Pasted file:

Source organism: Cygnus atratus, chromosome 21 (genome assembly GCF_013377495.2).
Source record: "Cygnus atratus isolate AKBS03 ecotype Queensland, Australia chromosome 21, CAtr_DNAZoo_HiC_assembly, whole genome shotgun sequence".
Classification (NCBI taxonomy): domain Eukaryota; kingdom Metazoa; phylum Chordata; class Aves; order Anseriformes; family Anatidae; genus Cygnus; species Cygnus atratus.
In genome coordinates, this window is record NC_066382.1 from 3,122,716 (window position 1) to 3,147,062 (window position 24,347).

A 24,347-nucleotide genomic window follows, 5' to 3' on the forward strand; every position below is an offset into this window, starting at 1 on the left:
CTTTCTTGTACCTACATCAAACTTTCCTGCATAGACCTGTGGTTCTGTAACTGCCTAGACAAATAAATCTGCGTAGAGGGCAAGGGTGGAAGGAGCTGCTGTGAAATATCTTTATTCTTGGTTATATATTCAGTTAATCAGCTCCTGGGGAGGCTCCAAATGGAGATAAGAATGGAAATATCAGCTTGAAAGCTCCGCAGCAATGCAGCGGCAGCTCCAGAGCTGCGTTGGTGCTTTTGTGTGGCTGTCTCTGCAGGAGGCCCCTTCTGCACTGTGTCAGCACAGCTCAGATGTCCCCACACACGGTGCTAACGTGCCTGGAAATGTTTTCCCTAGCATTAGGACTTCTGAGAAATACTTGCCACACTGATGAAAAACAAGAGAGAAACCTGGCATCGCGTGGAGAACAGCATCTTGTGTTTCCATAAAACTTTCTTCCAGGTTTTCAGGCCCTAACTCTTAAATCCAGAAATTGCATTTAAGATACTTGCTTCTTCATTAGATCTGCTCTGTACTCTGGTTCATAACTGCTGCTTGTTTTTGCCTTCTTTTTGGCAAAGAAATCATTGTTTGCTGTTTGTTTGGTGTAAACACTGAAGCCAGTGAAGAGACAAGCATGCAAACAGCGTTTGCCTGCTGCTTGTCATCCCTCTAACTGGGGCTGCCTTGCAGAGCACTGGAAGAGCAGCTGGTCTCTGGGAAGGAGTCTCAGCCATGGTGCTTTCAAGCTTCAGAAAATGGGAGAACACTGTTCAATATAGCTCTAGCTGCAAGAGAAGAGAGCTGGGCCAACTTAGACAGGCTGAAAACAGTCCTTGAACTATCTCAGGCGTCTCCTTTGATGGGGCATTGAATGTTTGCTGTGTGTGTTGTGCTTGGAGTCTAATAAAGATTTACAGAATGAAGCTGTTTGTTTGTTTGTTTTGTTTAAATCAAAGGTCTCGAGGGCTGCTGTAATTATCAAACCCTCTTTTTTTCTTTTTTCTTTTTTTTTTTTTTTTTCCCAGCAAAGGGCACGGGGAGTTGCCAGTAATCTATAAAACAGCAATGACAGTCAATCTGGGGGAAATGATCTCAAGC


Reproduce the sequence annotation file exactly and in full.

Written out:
Source organism: Cygnus atratus, chromosome 21 (genome assembly GCF_013377495.2).
Source record: "Cygnus atratus isolate AKBS03 ecotype Queensland, Australia chromosome 21, CAtr_DNAZoo_HiC_assembly, whole genome shotgun sequence".
Classification (NCBI taxonomy): domain Eukaryota; kingdom Metazoa; phylum Chordata; class Aves; order Anseriformes; family Anatidae; genus Cygnus; species Cygnus atratus.
In genome coordinates, this window is record NC_066382.1 from 3,122,716 (window position 1) to 3,147,062 (window position 24,347).

A 24,347-nucleotide genomic window follows, 5' to 3' on the forward strand; every position below is an offset into this window, starting at 1 on the left:
CTTTCTTGTACCTACATCAAACTTTCCTGCATAGACCTGTGGTTCTGTAACTGCCTAGACAAATAAATCTGCGTAGAGGGCAAGGGTGGAAGGAGCTGCTGTGAAATATCTTTATTCTTGGTTATATATTCAGTTAATCAGCTCCTGGGGAGGCTCCAAATGGAGATAAGAATGGAAATATCAGCTTGAAAGCTCCGCAGCAATGCAGCGGCAGCTCCAGAGCTGCGTTGGTGCTTTTGTGTGGCTGTCTCTGCAGGAGGCCCCTTCTGCACTGTGTCAGCACAGCTCAGATGTCCCCACACACGGTGCTAACGTGCCTGGAAATGTTTTCCCTAGCATTAGGACTTCTGAGAAATACTTGCCACACTGATGAAAAACAAGAGAGAAACCTGGCATCGCGTGGAGAACAGCATCTTGTGTTTCCATAAAACTTTCTTCCAGGTTTTCAGGCCCTAACTCTTAAATCCAGAAATTGCATTTAAGATACTTGCTTCTTCATTAGATCTGCTCTGTACTCTGGTTCATAACTGCTGCTTGTTTTTGCCTTCTTTTTGGCAAAGAAATCATTGTTTGCTGTTTGTTTGGTGTAAACACTGAAGCCAGTGAAGAGACAAGCATGCAAACAGCGTTTGCCTGCTGCTTGTCATCCCTCTAACTGGGGCTGCCTTGCAGAGCACTGGAAGAGCAGCTGGTCTCTGGGAAGGAGTCTCAGCCATGGTGCTTTCAAGCTTCAGAAAATGGGAGAACACTGTTCAATATAGCTCTAGCTGCAAGAGAAGAGAGCTGGGCCAACTTAGACAGGCTGAAAACAGTCCTTGAACTATCTCAGGCGTCTCCTTTGATGGGGCATTGAATGTTTGCTGTGTGTGTTGTGCTTGGAGTCTAATAAAGATTTACAGAATGAAGCTGTTTGTTTGTTTGTTTTGTTTAAATCAAAGGTCTCGAGGGCTGCTGTAATTATCAAACCCTCTTTTTTTCTTTTTTCTTTTTTTTTTTTTTTTTCCCAGCAAAGGGCACGGGGAGTTGCCAGTAATCTATAAAACAGCAATGACAGTCAATCTGGGGGAAATGATCTCAAGC